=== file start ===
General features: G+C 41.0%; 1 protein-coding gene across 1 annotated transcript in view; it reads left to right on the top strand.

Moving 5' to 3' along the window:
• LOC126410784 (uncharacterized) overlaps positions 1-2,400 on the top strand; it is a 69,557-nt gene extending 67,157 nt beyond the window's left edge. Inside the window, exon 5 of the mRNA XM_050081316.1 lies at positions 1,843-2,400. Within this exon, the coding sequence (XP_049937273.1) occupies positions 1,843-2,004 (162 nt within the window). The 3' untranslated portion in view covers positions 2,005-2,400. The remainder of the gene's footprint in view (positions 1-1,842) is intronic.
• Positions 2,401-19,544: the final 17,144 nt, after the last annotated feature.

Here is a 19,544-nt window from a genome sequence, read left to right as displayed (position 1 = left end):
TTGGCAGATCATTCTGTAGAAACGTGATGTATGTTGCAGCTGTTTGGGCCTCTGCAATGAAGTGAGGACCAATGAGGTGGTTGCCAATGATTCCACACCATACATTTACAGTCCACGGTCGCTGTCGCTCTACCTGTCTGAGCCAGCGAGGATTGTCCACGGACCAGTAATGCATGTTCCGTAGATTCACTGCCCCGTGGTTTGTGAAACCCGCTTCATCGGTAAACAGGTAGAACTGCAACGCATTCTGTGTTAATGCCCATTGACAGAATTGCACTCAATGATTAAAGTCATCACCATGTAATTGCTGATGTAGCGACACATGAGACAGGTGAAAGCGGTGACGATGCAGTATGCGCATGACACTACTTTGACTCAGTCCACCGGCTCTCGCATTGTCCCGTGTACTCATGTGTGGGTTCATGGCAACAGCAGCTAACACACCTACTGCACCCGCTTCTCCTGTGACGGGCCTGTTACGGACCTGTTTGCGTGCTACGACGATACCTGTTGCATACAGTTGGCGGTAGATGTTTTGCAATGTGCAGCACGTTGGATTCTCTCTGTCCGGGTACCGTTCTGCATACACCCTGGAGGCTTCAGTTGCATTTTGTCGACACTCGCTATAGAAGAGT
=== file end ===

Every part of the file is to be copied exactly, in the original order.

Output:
General features: G+C 41.0%; 1 protein-coding gene across 1 annotated transcript in view; it reads left to right on the top strand.

Moving 5' to 3' along the window:
• LOC126410784 (uncharacterized) overlaps positions 1-2,400 on the top strand; it is a 69,557-nt gene extending 67,157 nt beyond the window's left edge. Inside the window, exon 5 of the mRNA XM_050081316.1 lies at positions 1,843-2,400. Within this exon, the coding sequence (XP_049937273.1) occupies positions 1,843-2,004 (162 nt within the window). The 3' untranslated portion in view covers positions 2,005-2,400. The remainder of the gene's footprint in view (positions 1-1,842) is intronic.
• Positions 2,401-19,544: the final 17,144 nt, after the last annotated feature.

Here is a 19,544-nt window from a genome sequence, read left to right as displayed (position 1 = left end):
TTGGCAGATCATTCTGTAGAAACGTGATGTATGTTGCAGCTGTTTGGGCCTCTGCAATGAAGTGAGGACCAATGAGGTGGTTGCCAATGATTCCACACCATACATTTACAGTCCACGGTCGCTGTCGCTCTACCTGTCTGAGCCAGCGAGGATTGTCCACGGACCAGTAATGCATGTTCCGTAGATTCACTGCCCCGTGGTTTGTGAAACCCGCTTCATCGGTAAACAGGTAGAACTGCAACGCATTCTGTGTTAATGCCCATTGACAGAATTGCACTCAATGATTAAAGTCATCACCATGTAATTGCTGATGTAGCGACACATGAGACAGGTGAAAGCGGTGACGATGCAGTATGCGCATGACACTACTTTGACTCAGTCCACCGGCTCTCGCATTGTCCCGTGTACTCATGTGTGGGTTCATGGCAACAGCAGCTAACACACCTACTGCACCCGCTTCTCCTGTGACGGGCCTGTTACGGACCTGTTTGCGTGCTACGACGATACCTGTTGCATACAGTTGGCGGTAGATGTTTTGCAATGTGCAGCACGTTGGATTCTCTCTGTCCGGGTACCGTTCTGCATACACCCTGGAGGCTTCAGTTGCATTTTGTCGACACTCGCTATAGAAGAGT